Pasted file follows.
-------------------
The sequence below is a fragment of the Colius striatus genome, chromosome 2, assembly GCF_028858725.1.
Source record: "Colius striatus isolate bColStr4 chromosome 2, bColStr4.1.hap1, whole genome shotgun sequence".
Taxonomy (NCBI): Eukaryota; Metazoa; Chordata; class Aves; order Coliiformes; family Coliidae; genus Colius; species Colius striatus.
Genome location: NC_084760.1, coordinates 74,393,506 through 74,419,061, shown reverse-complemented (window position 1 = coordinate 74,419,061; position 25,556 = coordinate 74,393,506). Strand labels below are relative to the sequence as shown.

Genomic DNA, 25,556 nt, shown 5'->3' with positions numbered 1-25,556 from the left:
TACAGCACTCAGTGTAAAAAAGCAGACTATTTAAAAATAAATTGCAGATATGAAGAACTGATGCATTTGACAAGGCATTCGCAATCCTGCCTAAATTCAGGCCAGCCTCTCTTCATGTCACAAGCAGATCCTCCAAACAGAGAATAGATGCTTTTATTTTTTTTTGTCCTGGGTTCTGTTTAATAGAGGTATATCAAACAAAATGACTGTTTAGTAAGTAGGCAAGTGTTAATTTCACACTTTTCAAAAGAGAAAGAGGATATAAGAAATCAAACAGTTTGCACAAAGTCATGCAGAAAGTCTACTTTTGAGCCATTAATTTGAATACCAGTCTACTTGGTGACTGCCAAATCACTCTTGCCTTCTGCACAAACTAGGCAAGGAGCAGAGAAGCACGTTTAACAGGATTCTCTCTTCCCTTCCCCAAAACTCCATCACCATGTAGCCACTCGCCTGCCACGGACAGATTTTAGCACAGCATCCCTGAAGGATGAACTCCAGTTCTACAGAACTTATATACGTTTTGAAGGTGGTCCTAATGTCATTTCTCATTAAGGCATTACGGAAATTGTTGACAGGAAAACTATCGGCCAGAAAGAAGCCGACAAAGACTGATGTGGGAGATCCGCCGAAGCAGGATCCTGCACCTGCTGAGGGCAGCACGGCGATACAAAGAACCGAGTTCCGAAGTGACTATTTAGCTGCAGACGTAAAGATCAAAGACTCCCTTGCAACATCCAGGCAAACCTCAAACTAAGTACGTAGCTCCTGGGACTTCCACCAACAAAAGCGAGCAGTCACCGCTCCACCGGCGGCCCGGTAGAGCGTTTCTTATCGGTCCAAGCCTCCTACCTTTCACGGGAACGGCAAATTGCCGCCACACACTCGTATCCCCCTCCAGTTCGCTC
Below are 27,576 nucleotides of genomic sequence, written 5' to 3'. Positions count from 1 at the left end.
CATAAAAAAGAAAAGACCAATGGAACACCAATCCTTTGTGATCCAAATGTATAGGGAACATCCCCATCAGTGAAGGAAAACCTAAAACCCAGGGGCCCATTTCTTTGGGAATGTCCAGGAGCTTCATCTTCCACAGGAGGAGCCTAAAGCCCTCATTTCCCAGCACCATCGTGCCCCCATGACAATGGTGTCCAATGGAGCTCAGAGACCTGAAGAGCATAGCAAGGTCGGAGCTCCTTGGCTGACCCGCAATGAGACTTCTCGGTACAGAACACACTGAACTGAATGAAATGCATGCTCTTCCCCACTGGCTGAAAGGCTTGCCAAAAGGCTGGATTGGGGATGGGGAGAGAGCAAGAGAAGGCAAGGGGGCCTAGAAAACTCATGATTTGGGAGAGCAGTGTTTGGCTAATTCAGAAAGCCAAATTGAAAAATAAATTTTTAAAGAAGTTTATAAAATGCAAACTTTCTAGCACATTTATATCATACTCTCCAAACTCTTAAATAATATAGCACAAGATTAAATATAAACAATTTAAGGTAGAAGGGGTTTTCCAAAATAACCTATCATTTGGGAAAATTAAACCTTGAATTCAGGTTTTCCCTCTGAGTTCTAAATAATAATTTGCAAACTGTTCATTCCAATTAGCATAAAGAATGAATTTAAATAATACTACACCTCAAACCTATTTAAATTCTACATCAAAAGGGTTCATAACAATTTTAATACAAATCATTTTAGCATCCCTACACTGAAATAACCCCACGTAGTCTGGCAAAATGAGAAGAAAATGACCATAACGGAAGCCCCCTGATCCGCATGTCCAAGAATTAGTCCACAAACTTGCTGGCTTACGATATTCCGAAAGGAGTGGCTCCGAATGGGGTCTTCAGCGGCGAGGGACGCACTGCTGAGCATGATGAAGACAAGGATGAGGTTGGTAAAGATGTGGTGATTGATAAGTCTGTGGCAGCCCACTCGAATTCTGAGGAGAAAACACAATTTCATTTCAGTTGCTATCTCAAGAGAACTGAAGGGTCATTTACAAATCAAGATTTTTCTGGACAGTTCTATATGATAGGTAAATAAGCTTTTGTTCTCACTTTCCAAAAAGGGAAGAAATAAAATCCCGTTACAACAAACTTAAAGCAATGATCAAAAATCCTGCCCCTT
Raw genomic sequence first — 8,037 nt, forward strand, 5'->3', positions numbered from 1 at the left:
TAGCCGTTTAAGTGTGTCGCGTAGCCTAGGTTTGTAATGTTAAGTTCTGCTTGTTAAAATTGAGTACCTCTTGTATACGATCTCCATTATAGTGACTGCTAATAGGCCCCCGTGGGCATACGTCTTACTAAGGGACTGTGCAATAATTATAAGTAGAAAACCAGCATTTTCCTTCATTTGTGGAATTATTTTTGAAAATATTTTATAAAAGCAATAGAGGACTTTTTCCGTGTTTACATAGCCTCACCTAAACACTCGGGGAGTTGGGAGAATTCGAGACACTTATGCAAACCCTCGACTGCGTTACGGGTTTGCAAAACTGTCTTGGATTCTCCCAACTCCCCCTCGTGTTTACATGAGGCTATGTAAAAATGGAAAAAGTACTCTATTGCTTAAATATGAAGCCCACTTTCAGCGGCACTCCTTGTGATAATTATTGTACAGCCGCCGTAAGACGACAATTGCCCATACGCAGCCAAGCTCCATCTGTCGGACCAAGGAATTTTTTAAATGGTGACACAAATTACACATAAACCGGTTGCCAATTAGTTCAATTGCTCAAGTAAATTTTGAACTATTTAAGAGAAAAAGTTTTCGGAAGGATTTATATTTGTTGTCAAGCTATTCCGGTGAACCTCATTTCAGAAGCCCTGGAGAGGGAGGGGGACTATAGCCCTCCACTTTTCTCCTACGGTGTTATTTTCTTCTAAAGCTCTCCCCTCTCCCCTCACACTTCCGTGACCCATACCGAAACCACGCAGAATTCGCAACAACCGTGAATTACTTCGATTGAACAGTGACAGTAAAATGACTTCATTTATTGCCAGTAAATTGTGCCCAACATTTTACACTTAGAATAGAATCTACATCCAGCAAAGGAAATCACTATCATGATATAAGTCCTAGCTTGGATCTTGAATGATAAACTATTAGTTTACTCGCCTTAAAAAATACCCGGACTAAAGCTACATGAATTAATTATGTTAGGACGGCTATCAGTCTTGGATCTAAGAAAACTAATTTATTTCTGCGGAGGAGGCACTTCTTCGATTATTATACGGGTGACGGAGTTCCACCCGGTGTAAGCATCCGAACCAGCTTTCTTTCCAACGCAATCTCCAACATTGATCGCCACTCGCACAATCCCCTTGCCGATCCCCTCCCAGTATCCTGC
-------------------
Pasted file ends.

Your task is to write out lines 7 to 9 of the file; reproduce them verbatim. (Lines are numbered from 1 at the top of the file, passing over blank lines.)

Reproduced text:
Below are 27,576 nucleotides of genomic sequence, written 5' to 3'. Positions count from 1 at the left end.
CATAAAAAAGAAAAGACCAATGGAACACCAATCCTTTGTGATCCAAATGTATAGGGAACATCCCCATCAGTGAAGGAAAACCTAAAACCCAGGGGCCCATTTCTTTGGGAATGTCCAGGAGCTTCATCTTCCACAGGAGGAGCCTAAAGCCCTCATTTCCCAGCACCATCGTGCCCCCATGACAATGGTGTCCAATGGAGCTCAGAGACCTGAAGAGCATAGCAAGGTCGGAGCTCCTTGGCTGACCCGCAATGAGACTTCTCGGTACAGAACACACTGAACTGAATGAAATGCATGCTCTTCCCCACTGGCTGAAAGGCTTGCCAAAAGGCTGGATTGGGGATGGGGAGAGAGCAAGAGAAGGCAAGGGGGCCTAGAAAACTCATGATTTGGGAGAGCAGTGTTTGGCTAATTCAGAAAGCCAAATTGAAAAATAAATTTTTAAAGAAGTTTATAAAATGCAAACTTTCTAGCACATTTATATCATACTCTCCAAACTCTTAAATAATATAGCACAAGATTAAATATAAACAATTTAAGGTAGAAGGGGTTTTCCAAAATAACCTATCATTTGGGAAAATTAAACCTTGAATTCAGGTTTTCCCTCTGAGTTCTAAATAATAATTTGCAAACTGTTCATTCCAATTAGCATAAAGAATGAATTTAAATAATACTACACCTCAAACCTATTTAAATTCTACATCAAAAGGGTTCATAACAATTTTAATACAAATCATTTTAGCATCCCTACACTGAAATAACCCCACGTAGTCTGGCAAAATGAGAAGAAAATGACCATAACGGAAGCCCCCTGATCCGCATGTCCAAGAATTAGTCCACAAACTTGCTGGCTTACGATATTCCGAAAGGAGTGGCTCCGAATGGGGTCTTCAGCGGCGAGGGACGCACTGCTGAGCATGATGAAGACAAGGATGAGGTTGGTAAAGATGTGGTGATTGATAAGTCTGTGGCAGCCCACTCGAATTCTGAGGAGAAAACACAATTTCATTTCAGTTGCTATCTCAAGAGAACTGAAGGGTCATTTACAAATCAAGATTTTTCTGGACAGTTCTATATGATAGGTAAATAAGCTTTTGTTCTCACTTTCCAAAAAGGGAAGAAATAAAATCCCGTTACAACAAACTTAAAGCAATGATCAAAAATCCTGCCCCTT
Raw genomic sequence first — 8,037 nt, forward strand, 5'->3', positions numbered from 1 at the left: